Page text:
The New Year bids us do some sighting of the New in the worlds of post-modern, post-religious, post hippie, post "spirituality" sub-cultures. We can gain access to much of this by keeping an eye on HarperElixir, a promised book-line from HarperOne, the San Francisco front of the venerable HarperCollins firm.
The promise is articulated in a press release (see "Sources") from Claudia Boutote, who heads the venture. She and her colleagues noticed a sudden "new burgeoning of seekers . . . bubbling up." The publisher wants to capture "the zeitgeist of American spirituality..."
The HarperElixir titles are not simply "religious," if they are religious at all--whatever "religious" here means. No surprise, they are "spiritual," but not old-style spiritual, e.g., we learn that old "hippie," which, insofar as it survives, has to blend with "hipster."
It is not the "old" spirituality, but the "new," which means it is to reach seekers who are trying to answer apparently novel questions such as "Where am I going?" "What happens to me when I die?" "How can I connect with the divine?" Such questions must not have occurred to the "religious" or the "unspecialized spiritual."
It is easy for those who look with jaundiced eyes through distorting lenses simply to satirize and deride these marketers of the "pure" and the "authentic," which will "stand the test of time." To do that is to miss the occasion to ask what happened with the religions we have, if or since they do not satisfy the questions of seekers.
It must be said, as the prophets within all religious traditions tirelessly complain, that much in the traditions is impure, inauthentic, unable to raise the right questions. We could go further, and say that we have to thank Ms. Boutote for not bringing up and harping on the purely vicious and authentically hateful manifestations of much that goes on among the religious peoples and tribes today, as they long have done.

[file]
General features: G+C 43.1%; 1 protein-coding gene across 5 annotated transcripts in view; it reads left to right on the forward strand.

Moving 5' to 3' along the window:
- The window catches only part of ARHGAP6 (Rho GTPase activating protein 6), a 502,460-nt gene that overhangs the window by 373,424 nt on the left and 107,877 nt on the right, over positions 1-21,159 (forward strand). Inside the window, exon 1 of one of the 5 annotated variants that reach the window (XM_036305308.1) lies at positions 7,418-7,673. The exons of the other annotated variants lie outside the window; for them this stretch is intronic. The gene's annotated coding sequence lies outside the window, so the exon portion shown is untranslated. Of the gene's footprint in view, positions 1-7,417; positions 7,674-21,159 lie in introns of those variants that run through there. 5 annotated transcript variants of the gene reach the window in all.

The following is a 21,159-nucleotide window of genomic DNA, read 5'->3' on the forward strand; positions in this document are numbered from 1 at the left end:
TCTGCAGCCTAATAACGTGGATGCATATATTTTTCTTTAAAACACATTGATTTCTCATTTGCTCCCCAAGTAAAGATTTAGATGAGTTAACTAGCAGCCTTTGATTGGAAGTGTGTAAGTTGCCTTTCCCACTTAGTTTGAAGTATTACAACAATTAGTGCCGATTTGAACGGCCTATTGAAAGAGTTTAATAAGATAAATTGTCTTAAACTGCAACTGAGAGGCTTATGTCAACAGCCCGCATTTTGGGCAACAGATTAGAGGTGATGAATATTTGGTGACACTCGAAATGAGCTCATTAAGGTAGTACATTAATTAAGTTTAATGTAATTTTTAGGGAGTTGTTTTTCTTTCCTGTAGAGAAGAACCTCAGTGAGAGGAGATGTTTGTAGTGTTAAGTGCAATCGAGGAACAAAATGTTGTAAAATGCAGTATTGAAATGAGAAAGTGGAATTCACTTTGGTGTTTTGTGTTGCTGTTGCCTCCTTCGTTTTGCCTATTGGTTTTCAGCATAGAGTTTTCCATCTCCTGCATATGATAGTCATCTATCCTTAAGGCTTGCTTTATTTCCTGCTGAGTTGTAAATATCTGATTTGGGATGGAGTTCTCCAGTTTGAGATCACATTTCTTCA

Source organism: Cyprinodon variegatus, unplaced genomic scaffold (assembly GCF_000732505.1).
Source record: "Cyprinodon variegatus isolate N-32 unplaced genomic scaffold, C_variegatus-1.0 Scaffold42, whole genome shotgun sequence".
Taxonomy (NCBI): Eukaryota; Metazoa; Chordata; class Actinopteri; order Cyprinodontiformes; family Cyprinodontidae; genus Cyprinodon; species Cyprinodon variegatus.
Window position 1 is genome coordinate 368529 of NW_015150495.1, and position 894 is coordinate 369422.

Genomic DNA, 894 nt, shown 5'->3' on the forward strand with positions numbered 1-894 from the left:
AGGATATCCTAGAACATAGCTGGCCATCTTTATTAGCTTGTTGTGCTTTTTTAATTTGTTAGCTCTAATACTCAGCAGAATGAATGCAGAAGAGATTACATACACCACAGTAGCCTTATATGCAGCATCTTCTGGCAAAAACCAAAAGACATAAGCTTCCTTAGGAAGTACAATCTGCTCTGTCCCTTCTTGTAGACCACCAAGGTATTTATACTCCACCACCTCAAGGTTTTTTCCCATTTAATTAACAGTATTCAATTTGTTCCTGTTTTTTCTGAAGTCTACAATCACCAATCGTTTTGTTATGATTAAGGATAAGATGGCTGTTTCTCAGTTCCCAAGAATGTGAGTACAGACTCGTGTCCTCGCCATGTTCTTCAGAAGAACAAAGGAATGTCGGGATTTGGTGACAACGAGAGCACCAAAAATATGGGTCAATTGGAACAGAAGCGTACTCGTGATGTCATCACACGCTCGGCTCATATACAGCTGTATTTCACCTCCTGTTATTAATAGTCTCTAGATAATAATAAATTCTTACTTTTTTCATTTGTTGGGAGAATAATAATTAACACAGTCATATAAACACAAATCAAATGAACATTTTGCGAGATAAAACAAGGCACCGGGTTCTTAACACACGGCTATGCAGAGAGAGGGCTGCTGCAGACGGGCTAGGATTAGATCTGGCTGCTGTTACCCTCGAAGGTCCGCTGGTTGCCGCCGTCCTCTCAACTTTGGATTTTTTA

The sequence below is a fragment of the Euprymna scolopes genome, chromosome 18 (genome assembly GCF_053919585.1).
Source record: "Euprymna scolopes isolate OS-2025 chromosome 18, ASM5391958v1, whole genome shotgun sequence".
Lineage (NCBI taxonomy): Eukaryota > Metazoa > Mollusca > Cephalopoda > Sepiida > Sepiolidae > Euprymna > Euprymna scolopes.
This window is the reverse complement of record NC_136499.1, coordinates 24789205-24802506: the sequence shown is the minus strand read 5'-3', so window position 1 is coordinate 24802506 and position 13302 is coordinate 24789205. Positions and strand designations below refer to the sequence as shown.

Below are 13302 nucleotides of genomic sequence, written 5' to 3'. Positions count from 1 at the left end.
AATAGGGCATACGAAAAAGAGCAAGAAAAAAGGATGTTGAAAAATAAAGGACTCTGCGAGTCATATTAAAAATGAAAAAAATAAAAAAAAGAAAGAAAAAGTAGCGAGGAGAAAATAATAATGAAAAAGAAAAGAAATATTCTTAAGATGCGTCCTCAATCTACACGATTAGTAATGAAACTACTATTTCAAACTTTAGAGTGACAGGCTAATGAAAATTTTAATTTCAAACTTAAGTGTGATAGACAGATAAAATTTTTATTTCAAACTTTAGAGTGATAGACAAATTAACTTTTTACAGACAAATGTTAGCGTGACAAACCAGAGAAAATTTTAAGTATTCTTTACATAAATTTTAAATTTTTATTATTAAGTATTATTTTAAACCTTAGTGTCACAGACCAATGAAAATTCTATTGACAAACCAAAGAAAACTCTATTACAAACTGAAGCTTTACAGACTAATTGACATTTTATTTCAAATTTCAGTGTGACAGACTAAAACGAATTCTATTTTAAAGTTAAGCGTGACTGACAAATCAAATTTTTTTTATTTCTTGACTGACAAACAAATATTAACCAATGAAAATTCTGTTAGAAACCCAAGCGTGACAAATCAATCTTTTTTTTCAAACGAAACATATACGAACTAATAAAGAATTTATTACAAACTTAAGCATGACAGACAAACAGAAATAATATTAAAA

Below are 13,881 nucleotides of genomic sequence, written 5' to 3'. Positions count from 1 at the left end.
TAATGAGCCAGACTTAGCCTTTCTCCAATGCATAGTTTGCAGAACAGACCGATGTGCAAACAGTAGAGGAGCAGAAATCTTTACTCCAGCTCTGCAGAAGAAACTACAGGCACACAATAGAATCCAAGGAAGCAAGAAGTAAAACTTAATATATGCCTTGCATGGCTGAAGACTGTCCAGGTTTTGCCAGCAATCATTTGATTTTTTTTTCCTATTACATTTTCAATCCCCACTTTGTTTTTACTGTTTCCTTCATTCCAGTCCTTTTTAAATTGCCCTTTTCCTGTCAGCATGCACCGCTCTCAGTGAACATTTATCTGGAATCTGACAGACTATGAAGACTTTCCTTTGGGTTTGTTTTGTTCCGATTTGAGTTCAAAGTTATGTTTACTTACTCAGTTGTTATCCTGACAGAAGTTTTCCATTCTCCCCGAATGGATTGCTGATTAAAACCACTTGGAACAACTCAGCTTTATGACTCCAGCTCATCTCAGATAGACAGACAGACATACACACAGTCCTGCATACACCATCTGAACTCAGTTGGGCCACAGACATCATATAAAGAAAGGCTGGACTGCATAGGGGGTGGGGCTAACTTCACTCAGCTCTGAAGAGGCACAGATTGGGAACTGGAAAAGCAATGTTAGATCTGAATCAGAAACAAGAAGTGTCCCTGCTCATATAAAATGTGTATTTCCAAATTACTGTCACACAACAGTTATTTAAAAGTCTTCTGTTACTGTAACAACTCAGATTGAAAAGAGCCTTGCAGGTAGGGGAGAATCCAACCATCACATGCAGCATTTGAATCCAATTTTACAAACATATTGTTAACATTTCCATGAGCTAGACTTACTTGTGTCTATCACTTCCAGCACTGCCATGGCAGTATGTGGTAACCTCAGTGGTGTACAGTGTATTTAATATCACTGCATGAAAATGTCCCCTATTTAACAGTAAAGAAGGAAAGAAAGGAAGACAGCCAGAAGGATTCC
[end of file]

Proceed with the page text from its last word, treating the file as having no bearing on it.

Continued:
The two billion Christians of the world and the several Christians still left in the United States do well to listen to the criticism which argues that they do not help seekers, being smugly satisfied with the incurious "finders" and "keepers."
Well and good. But what might satisfy the market of seekers, who, we are instantly reminded, belong to the newest and most noticeably specialized spiritual seeking crowd, the "Nones," the unaffiliated.
We trust HarperOne, who can draw on some of its existing 400 titles in what here get called the "Mind, Body, Spirit" offerings by authors such as Deepak Chopra, Ram Das, and Marianne Williamson. Ms. Boutote mentions several newcomers, including Kim Kraus, the illustrator of The Wild Unknown tarot cards, and Guru Jagat, a Kundalini yoga master, or "relationship expert" Arielle Ford and Lydia Hess' "two adult coloring books."
And those whose specialized seeker tastes are not satisfied by books, can move ahead (or back) to "happiness coaching," "astrology" or "healing crystals." These appeal, HarperElixir hopes, to the "spiritual and magical and passionate" about the search for answers.
Again, to close with the positive-suggestion that some "Somes" and many 'Manys" alongside the "Nones" will encourage both those who seek and those who find to keep asking good questions and live the answers.
Blumberg, Antonia. "How Seeker Spirituality Is Shaping The World Of Publishing." Huffington Post, December 28, 2015, Religion.
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